David: It's not funny but it's it's an interesting case where the Father ended up disinheriting his twins. So he and his then-girlfriend had twins, and he wanted her to have an abortion. But she said no, and she had the kids anyway. He went away and did not involve himself with the children. Four years later, she dies (mom dies), and then there's a custody battle, and then Dad shows up in court saying I want the kids. The judge did not agree with that. They went to some family friends, and he disappeared again from their lives. Fast forward to probably 20 years, he dies, and in his will, as we talked about, he indicated, "Look, I'm not leaving my illegitimate children anything." That's what he called them. And they rightfully sued, and they ended up getting 70% of his estate worth almost a million dollars

Tanvir: Did he have other children?

David: He did. So the last 30% went to that child. The court looks at why you did that and what steps you took to be a part of their lives…So another case is where you have a child you don't know about, and they come back, and they could get part of your estate even if you have no relationship with them whatsoever. They could get as little as 1% of the estate.

Clay: Would you have to know about them, though? Before you died?

David: Nope.

Clay: Wow, that's incredible!

Tanvir: So imagine the parents who know about children they've had, maybe with a previous relationship, and decide they don't want a relationship with that child. They think it's all fine, and they don't need to do anything, but that's not always the case.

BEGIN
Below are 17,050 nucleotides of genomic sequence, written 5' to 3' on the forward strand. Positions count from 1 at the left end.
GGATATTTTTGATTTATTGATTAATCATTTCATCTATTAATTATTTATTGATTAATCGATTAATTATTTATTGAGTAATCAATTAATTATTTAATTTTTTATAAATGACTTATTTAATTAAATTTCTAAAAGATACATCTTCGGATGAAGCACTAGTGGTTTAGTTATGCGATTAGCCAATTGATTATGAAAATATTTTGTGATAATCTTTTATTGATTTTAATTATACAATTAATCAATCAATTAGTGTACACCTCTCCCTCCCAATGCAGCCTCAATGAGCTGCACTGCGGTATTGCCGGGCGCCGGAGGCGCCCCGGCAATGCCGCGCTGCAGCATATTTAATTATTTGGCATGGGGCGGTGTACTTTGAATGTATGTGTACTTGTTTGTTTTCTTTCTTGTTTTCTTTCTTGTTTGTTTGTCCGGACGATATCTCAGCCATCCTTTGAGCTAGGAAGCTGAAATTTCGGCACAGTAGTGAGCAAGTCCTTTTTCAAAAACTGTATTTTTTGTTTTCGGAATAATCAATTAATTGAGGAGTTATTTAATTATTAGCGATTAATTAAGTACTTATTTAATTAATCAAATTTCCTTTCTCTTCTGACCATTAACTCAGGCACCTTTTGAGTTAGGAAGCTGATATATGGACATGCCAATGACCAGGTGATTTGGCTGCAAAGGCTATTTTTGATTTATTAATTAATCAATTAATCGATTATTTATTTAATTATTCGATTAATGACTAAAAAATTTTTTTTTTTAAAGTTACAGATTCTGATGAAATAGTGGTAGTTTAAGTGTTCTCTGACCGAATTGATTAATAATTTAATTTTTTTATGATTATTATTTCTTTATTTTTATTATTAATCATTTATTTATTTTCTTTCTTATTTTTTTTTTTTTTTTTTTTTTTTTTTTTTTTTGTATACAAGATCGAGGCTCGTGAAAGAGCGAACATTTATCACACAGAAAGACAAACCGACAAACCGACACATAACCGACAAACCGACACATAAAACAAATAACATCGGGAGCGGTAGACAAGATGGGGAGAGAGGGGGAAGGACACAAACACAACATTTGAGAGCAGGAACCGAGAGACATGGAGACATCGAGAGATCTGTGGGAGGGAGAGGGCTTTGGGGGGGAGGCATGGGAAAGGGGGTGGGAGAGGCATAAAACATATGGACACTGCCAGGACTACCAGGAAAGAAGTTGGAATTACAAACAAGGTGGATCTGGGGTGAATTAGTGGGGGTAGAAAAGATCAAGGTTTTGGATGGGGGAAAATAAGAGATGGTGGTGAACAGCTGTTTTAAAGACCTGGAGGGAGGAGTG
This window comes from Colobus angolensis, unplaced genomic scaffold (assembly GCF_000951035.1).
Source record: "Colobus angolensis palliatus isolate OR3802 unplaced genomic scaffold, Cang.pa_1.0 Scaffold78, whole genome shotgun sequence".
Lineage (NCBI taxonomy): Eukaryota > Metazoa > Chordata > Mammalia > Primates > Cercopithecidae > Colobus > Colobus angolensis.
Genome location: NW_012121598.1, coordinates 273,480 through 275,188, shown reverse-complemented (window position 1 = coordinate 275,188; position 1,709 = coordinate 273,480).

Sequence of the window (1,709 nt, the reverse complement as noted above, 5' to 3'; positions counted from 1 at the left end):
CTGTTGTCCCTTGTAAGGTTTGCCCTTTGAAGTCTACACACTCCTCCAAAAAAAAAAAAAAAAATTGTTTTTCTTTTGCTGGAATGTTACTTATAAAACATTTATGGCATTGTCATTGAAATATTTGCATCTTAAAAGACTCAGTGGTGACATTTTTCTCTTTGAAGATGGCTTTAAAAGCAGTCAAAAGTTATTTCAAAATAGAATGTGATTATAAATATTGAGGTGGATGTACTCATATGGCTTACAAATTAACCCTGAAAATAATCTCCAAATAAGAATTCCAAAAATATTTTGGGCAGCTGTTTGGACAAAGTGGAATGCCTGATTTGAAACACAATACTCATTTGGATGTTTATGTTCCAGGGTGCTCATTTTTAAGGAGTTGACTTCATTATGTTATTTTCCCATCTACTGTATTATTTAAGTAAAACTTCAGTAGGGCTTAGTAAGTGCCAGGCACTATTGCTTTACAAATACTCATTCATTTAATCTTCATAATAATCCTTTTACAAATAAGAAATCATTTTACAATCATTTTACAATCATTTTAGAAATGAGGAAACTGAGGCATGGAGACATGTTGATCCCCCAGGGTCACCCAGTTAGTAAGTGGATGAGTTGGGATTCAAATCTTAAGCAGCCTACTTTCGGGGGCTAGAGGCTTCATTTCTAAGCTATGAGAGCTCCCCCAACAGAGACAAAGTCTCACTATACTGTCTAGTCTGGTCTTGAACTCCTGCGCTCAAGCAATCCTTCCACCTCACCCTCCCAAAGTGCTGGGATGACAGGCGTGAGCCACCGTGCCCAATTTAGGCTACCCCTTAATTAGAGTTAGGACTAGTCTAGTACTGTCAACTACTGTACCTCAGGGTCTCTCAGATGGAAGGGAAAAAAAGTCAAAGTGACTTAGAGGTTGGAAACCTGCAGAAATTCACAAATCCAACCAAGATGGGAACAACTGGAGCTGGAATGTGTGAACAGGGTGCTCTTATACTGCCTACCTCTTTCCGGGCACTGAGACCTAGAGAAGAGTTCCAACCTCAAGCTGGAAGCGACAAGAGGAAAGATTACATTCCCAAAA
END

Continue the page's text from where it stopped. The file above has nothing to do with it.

Clay: Actually, that's a good point because I think when we were talking about while we were waiting to get the camera set up, there's actually a responsibility on parents to try, I guess, isn't there?

David: Exactly, that's the legal analysis the court engages with is this idea of your legal obligations versus your moral obligations, and that's contrasted with the willmaker's ability to determine what happens to their estate. So that's the balancing analysis the court engages with. And you know if, like this father with the twins, he had a moral obligation to his children and he took or tried to take active steps to be in their lives and then, when it didn't suit him, he left. So everybody has that moral obligation to help your children through life, and he chose not to and that was the result of that.

Clay: Wow! Okay, well, Thank You, David! Do you have any other questions for David?

Tanvir: Something I always ask our guests is to tell us and our viewers something about you that you wouldn't readily think people know.

David: Well, I'm Hungarian. I was born in Hungary, and English is not my first language. I am ESL. English is my Second Language. I always say that, and everyone's surprised! that's something interesting. I guess

Tanvir: That is interesting. Well, don't feel bad about ESL. I was ESL too.

Clay: Really? Oh, wow! I feel bad about my English skills

David: So I still remember my ESL teacher. That was an interesting experience.

Tanvir: I was ESL and blind in kindergarten they couldn't figure out where my behavioural issues were coming from it's because I needed glasses I couldn't see anything!

Clay: Of course, I was perfect throughout my childhood

Tanvir: Yonder Yonder 100 years ago!

Clay: All right, so until next time, Thank You David! And Tanvir and I will see you again!

Questions? We're ready to help. Please contact Clay Williams or Tanvir Gill, or any of the team at FH&P Lawyers.

Disclaimer: This material is provided for informational purposes only and should not be construed as legal advice on any subject matter. Consult with a qualified lawyer for advice on specific legal issues.